Wires in the shape of an arch pass through the brackets and are fixed to the bands. As the arch wire is tightened, tension is applied to the teeth, which over time moves them into proper position.
A patient sees the orthodontist once a month so that the braces can be adjusted. The treatment course may last from several months to a number of years.
Children tend to prefer the colored braces, while adults usually go for the clear styles.
2) Fixed space maintainers
If the child loses a milk tooth, a space maintainer will stop the two teeth at either side of the spaces from moving into it until the adult tooth comes through. A band is fixed to one of the teeth next to the space, and a wire goes from the band to the other tooth.
3) Special fixed appliances
These may be recommended to control tongue thrusting or thumb sucking. Patients may find them uncomfortable, especially when they are eating. Experts say they should only be used if they are really necessary.
Removable orthodontic appliances
These are typically used for treating minor problems, such as preventing thumb sucking or correcting slightly crooked teeth. They should only be taken out when cleaning, eating or flossing. Sometimes, the orthodontist may advice the patient to remove them during certain activities, such as playing a wind instrument or cycling.
Examples of removable appliances include:
1) Aligners - an option instead of traditional braces for adult patients. They are virtually unnoticeable by other people and can be taken out when patients brush their teeth, floss, or eat.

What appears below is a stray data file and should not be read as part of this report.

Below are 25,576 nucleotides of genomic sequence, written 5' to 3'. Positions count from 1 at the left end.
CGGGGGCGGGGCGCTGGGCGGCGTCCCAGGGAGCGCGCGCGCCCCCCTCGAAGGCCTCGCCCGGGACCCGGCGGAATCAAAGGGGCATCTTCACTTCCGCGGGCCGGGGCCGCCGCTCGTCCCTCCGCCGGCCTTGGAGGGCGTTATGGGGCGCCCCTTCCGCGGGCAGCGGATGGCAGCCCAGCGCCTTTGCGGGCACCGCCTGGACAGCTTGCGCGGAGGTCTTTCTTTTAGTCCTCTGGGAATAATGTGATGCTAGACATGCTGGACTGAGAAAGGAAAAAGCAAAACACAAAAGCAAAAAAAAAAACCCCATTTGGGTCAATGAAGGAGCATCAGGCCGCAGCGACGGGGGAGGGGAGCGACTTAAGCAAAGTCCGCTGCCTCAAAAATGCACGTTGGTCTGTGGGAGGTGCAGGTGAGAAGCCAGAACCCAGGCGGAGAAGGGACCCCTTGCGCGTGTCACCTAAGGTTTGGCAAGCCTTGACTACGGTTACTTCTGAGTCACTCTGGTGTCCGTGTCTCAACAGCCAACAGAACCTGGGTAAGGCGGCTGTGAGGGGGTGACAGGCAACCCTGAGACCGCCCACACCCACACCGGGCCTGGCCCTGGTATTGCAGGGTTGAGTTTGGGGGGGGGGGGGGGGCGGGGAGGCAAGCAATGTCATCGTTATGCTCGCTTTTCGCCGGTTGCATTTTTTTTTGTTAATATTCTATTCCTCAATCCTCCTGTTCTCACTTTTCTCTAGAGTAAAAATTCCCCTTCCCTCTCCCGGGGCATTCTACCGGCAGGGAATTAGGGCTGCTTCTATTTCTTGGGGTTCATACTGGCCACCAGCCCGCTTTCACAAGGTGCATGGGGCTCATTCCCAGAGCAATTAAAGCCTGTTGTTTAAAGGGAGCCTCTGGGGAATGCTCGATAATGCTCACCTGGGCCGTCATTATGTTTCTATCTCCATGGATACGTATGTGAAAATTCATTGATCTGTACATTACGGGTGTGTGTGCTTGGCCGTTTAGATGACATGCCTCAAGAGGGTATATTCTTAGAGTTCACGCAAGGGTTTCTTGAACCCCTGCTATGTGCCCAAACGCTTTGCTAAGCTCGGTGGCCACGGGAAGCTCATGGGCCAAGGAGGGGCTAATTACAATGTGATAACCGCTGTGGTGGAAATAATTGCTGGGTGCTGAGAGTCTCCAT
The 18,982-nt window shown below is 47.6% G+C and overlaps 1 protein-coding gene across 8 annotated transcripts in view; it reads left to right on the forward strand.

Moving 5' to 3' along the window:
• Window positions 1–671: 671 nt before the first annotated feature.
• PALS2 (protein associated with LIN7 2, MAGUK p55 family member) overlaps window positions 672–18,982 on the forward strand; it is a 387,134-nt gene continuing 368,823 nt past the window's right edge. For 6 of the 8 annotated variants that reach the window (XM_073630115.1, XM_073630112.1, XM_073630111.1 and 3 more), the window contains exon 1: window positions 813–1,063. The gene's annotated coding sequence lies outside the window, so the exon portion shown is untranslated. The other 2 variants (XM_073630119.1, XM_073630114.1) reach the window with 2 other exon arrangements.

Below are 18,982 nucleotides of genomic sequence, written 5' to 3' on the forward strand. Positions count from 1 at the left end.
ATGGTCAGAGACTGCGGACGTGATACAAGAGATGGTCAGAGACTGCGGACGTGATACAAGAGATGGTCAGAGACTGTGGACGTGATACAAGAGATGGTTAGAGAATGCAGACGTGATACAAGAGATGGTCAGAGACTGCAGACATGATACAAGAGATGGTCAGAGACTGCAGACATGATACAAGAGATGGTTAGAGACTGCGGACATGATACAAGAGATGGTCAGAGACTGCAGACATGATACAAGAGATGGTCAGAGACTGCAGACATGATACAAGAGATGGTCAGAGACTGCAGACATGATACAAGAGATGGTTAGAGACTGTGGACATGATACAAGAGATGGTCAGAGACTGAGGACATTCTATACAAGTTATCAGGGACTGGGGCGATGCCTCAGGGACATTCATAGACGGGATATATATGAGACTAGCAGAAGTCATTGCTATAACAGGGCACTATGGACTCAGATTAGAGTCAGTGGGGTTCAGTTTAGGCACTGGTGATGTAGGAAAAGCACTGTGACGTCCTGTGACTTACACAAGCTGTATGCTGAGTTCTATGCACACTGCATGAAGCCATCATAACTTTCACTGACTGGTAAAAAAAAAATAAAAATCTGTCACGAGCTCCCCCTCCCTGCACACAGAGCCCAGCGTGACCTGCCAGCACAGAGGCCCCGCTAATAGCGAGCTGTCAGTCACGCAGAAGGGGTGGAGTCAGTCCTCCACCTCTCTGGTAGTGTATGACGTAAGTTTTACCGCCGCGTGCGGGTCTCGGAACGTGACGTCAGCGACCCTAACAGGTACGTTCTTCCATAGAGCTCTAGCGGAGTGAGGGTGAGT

2) Headgear - there is a strap around the back of the head, which is attached to a metal wire in the front, or face bow. The aim is to slow down upper jaw growth, and keeping the back teeth in position while the front ones are pulled back.
3) Lip and cheek bumpers - specially made to relieve the pressure of cheeks or lips on the teeth.
4) Palatal expander - an appliance designed to make the arch of the upper jaw wider. The device consists of a plastic plate that is placed in the palate (the roof of the mouth). The plate has screws which exert pressure on the joints in the bones, forcing them outward, thus expanding the size of the palatal area (roof of mouth area).
5) Removable retainers - these are placed on the roof of the mouth. They are designed to stop the teeth from moving back to their original positions. If modified, they may also be used to stop children from sucking their thumbs.
6) Removable space maintainers - an alternative to fixed space maintainers.
7) Splints (jaw repositioning appliances) - they are placed either in the top or lower jaw and help the jaw close properly. Splints are commonly used for TMJ (temporomandibular joint disorder) syndrome.